Thank you Alister for the insight.
So Adam over to you. Thanks for taking the time to speak to us.
Why do you want to be an engineer and when did you know it was the career you wanted to follow?
I knew I wanted to be an Engineer after I left School. I didn’t know what I wanted to do after my GCSE’s until my parents suggested I do an engineering course at college. Once I completed my college course I began to research into doing an apprenticeship and here I am.
What interested you in doing an apprenticeship?
I have always been a hands on learner and prefer it to learning solely from a book or listening in class.
What support did you get from your school/college choosing a career path?
At college we had one lesson a week supported by a teacher where we would research our options after we had completed the course. This highlighted both the apprenticeships route and University options.
How did you find your apprenticeship, what was the process like?
The process supported by the Engineering Trust Training was easier than if I had done it by myself. I completed the online assessment, had a friendly phone call and then was put forward by the Engineering trust for any apprenticeship which suited me.
What apprenticeship are you doing and when did you start your apprenticeship?
I’m doing the level 4 Engineering Manufacturing Technician apprenticeship standard which also gets me an HNC. The role was at level 3 however the course I did at college meant I could move straight onto the level 4 and EWB were happy for me to do that. I started in July 2020.
What attracted you to the EWBS vacancy?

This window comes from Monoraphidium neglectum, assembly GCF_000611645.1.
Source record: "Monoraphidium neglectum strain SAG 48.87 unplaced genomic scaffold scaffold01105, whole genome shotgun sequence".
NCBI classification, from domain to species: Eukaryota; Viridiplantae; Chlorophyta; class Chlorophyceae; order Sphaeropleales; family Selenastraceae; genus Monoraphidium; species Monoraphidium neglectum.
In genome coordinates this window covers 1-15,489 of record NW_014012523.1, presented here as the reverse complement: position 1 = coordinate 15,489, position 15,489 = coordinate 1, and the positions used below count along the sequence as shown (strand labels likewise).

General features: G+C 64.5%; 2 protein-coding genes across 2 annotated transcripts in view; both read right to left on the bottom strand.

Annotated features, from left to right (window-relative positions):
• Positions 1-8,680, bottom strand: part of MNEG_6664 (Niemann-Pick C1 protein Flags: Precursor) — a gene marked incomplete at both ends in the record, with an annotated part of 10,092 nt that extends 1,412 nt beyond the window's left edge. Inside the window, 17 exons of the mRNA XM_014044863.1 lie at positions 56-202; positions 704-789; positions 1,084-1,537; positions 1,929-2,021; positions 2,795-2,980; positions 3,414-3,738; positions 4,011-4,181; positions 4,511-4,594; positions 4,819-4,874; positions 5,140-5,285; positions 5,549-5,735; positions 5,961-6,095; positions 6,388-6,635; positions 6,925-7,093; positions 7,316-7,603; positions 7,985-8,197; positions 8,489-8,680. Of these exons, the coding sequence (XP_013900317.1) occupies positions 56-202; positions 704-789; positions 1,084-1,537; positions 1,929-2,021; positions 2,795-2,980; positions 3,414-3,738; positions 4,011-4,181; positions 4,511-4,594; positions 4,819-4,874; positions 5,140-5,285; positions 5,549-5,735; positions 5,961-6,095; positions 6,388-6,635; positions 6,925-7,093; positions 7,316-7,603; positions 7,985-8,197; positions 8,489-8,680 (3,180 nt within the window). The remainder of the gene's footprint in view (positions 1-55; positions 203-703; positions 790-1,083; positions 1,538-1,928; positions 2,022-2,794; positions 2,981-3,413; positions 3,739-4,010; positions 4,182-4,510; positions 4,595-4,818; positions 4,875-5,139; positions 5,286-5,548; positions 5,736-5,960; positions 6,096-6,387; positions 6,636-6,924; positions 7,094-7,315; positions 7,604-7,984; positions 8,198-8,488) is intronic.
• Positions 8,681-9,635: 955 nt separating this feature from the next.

The job description was really interesting. I looked on their website and what they were also really interesting.
What was the interview process with EWBS like?
I completed the first round via a video call as we were all still in covid lockdown. I then had a face to face interview plus 2-day work experience session to see if I like the day to day business.
How did you know that EWBS was a company you would like to work for?
I knew after the first two steps of the interview process. Daniel and Alistair made me feel comfortable during the interviews and I got on well with them. The work experience days confirmed I had made the right choice.
Tell us about what you will be doing and learning about at EWBS?
The process of manufacturing machine welded bellows. The apprenticeship has lots of different aspects to it and the business really want me to be multi-skilled by the end of the process.
What has been a typical day at EWBS?
At present I am running one of the ID welding machines on a day to day basis.
What are you most excited about learning at EWBS and your apprenticeship?
I am most excited about the depth of the engineering process at EWB and am keen as the role and apprenticeship will challenge me.
What advice would you give to young people thinking about an apprenticeship?
Go into an apprenticeship if you like hands on learning. If taking notes / listening in class is more your things, then maybe consider University.
Thanks again Alister and Adam, that’s a brilliant insight into your business and your apprenticeship scheme.
Questions by Yvette, ETT Marketing and Recruitment